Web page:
More Black candidates running as Republicans does not negate the current disruption of American Democracy known as “Jim Crow 2.0.” Roll Call recently reported that some Black Republican candidates are raising money, which to some challenges descriptors of the current moment as a new wave of Jim Crow-like laws.
The outlet cited Wesley Hunt, a Republican running for the newly created 38ths Congressional District in Texas. According to the Texas Tribune, Hunt is running in a majority white district and has support from Congressional leadership. If Hunt is successful, he could become the third Black Republican in the House of Representatives.
As previously reported by NewsOne, research from the Donors of Color Action Network found that Americans, regardless of political affiliation, are open to diverse candidates, and that turns traditional notions of electability on its head. Black candidates running as Democrats in 2020 did better than their Republican counterparts. During a prior interview, Donors of Color Action Network Executive Director Ashinidi Maxton told NewsOne that making sure Black and other candidates of color get the necessary funding and political support is essential.
Hunt, and other conservative candidates of color, being successful at the polls doesn’t change the actions being carried out by state legislatures across the country or the refusal of Republicans in Congress to cooperate in the best interest of Black and other communities of color.
Some, including Hunt, object to the term Jim Crow 2.0, noting the challenges and struggles brought by the original iteration. Understanding the struggle and complete history of the battles fought during and after the original Jim Crow Era, it’s hard to deny the backsliding in what could otherwise be an equitable Democracy.
Except, Jim Crow 2.0 refers to a sophisticated system of policies and political approaches that stifle advancement across the board. It also does not mean that this is the same system of segregation that previously existed. The country has changed, and with the rapid diversification of the population, it can’t go back no matter how much some may want to.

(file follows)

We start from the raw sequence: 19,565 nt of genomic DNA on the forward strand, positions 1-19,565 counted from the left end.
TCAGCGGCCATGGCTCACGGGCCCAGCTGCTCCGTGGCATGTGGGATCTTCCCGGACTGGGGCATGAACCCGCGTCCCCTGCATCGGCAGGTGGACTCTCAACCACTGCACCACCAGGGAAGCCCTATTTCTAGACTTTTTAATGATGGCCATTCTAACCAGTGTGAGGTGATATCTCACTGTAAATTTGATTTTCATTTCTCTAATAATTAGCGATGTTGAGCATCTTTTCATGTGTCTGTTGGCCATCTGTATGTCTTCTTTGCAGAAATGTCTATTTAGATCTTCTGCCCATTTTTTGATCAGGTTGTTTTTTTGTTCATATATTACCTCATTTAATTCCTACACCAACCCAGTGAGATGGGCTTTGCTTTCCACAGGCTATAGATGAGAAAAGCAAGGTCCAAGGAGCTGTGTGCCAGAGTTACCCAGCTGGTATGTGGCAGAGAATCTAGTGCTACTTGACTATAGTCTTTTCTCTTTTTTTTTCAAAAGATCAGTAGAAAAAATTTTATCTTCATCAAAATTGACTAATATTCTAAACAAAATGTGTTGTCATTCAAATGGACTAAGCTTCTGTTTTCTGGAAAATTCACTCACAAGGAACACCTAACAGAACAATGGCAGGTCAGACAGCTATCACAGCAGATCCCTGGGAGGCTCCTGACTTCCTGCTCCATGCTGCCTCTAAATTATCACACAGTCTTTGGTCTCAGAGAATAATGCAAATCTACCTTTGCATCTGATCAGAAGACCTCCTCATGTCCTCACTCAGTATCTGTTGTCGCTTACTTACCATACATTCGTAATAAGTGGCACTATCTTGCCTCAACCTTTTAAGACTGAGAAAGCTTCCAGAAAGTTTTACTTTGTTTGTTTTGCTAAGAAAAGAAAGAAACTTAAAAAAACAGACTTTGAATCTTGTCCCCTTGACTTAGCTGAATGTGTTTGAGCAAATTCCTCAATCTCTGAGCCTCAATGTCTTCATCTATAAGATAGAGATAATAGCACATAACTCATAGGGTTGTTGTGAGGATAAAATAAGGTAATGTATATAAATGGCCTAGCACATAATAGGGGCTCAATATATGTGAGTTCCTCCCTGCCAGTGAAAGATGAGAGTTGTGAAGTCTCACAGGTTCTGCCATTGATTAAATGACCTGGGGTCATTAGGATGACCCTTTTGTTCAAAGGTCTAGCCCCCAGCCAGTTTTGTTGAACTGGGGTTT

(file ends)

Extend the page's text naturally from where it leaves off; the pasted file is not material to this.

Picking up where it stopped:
Adding 2.0 to a concept is a way of indicating that it has advanced or evolved. The designation does not mean it is the same.
Banning books and undermining Democratic institutions based on false narratives and racist claims involving virtually nonexistent fraud is a revamped version of a very old strategy. While Hunt and others may feel that people aren’t incapable of getting access to voter ID, research shows that strict voter ID laws disproportionately impact Black and other people of color.
The research has been clear for years, yet Republican-majority state legislatures continue to push for the strictest versions of laws despite the lack of objective evidence of fraud or connection to improving election administration. As the Brennan Center notes, strict voter ID laws block as many as 11 percent of eligible voters.
“Many citizens find it difficult to obtain government photo IDs because the necessary documentation, such as a birth certificate, is often difficult or expensive to acquire,” read the report.
Racism, in many ways, has evolved. It’s no longer simply about skin color and what people look like but maintaining deeply ingrained systems of power and access that have persisted for generations. Restricting the ability to teach history and have complex conversations around race in public education, coupled with misinformation about a niche legal theory, is connected to predominantly white Republican-led political entities trying to hold onto power in a rapidly diversifying America.
While Hunt may be on his way to Congress, Black and Latino advocates in Texas have been fighting to address issues arising from the Senate Bill 1 passed last year. A Bloomberg Law report pointed to an analysis from the Texas Civil rights Project and Targetsmart showing the disproportionate impact of Senate Bill 1, the restrictive voting law passed last year, on Black and other voters of color. The new law targeted voting methods more heavily used in diverse areas like Harris County.,
Party affiliation has never ensured equity and just treatment for Black communities, yet Black candidates have always stepped up and thrived. Candidates like Hunt prove something that Black and other candidates of color in both parties have said for a long time. They, too, are competitive and worth the investment.
But Black candidates running in either party don’t automatically translate to improvement or advancement for Black people as a whole. That requires direct action with the intention of disrupting persisting inequities across all aspects of public life.
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